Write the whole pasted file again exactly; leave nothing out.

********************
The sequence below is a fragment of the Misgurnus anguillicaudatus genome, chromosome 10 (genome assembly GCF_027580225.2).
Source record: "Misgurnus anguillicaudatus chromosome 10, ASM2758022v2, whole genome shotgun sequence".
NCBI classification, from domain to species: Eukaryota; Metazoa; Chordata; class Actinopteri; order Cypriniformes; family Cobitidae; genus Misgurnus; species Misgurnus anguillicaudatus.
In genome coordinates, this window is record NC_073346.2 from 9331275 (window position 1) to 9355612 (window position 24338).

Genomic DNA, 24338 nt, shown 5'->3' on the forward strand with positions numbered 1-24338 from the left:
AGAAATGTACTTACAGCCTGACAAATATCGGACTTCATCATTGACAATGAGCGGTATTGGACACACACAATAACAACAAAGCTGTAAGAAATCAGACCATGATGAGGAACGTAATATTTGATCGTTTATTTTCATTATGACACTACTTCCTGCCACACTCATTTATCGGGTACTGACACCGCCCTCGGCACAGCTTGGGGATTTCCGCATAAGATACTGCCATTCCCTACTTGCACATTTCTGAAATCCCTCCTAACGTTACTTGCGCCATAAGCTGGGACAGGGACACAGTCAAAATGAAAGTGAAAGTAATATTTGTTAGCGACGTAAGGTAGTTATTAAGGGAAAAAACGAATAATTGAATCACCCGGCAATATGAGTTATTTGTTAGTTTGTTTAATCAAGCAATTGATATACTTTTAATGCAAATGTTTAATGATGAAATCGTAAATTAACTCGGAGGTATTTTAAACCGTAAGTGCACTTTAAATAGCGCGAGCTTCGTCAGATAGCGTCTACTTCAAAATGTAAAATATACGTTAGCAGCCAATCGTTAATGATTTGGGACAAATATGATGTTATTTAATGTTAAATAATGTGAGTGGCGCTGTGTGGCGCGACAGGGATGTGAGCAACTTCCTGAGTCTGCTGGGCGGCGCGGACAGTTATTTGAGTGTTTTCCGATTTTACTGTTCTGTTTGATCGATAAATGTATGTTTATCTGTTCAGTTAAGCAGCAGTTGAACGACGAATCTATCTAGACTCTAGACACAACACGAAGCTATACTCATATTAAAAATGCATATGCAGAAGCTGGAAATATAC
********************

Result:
The sequence below is a fragment of the Misgurnus anguillicaudatus genome, chromosome 10 (genome assembly GCF_027580225.2).
Source record: "Misgurnus anguillicaudatus chromosome 10, ASM2758022v2, whole genome shotgun sequence".
NCBI classification, from domain to species: Eukaryota; Metazoa; Chordata; class Actinopteri; order Cypriniformes; family Cobitidae; genus Misgurnus; species Misgurnus anguillicaudatus.
In genome coordinates, this window is record NC_073346.2 from 9331275 (window position 1) to 9355612 (window position 24338).

Genomic DNA, 24338 nt, shown 5'->3' on the forward strand with positions numbered 1-24338 from the left:
AGAAATGTACTTACAGCCTGACAAATATCGGACTTCATCATTGACAATGAGCGGTATTGGACACACACAATAACAACAAAGCTGTAAGAAATCAGACCATGATGAGGAACGTAATATTTGATCGTTTATTTTCATTATGACACTACTTCCTGCCACACTCATTTATCGGGTACTGACACCGCCCTCGGCACAGCTTGGGGATTTCCGCATAAGATACTGCCATTCCCTACTTGCACATTTCTGAAATCCCTCCTAACGTTACTTGCGCCATAAGCTGGGACAGGGACACAGTCAAAATGAAAGTGAAAGTAATATTTGTTAGCGACGTAAGGTAGTTATTAAGGGAAAAAACGAATAATTGAATCACCCGGCAATATGAGTTATTTGTTAGTTTGTTTAATCAAGCAATTGATATACTTTTAATGCAAATGTTTAATGATGAAATCGTAAATTAACTCGGAGGTATTTTAAACCGTAAGTGCACTTTAAATAGCGCGAGCTTCGTCAGATAGCGTCTACTTCAAAATGTAAAATATACGTTAGCAGCCAATCGTTAATGATTTGGGACAAATATGATGTTATTTAATGTTAAATAATGTGAGTGGCGCTGTGTGGCGCGACAGGGATGTGAGCAACTTCCTGAGTCTGCTGGGCGGCGCGGACAGTTATTTGAGTGTTTTCCGATTTTACTGTTCTGTTTGATCGATAAATGTATGTTTATCTGTTCAGTTAAGCAGCAGTTGAACGACGAATCTATCTAGACTCTAGACACAACACGAAGCTATACTCATATTAAAAATGCATATGCAGAAGCTGGAAATATAC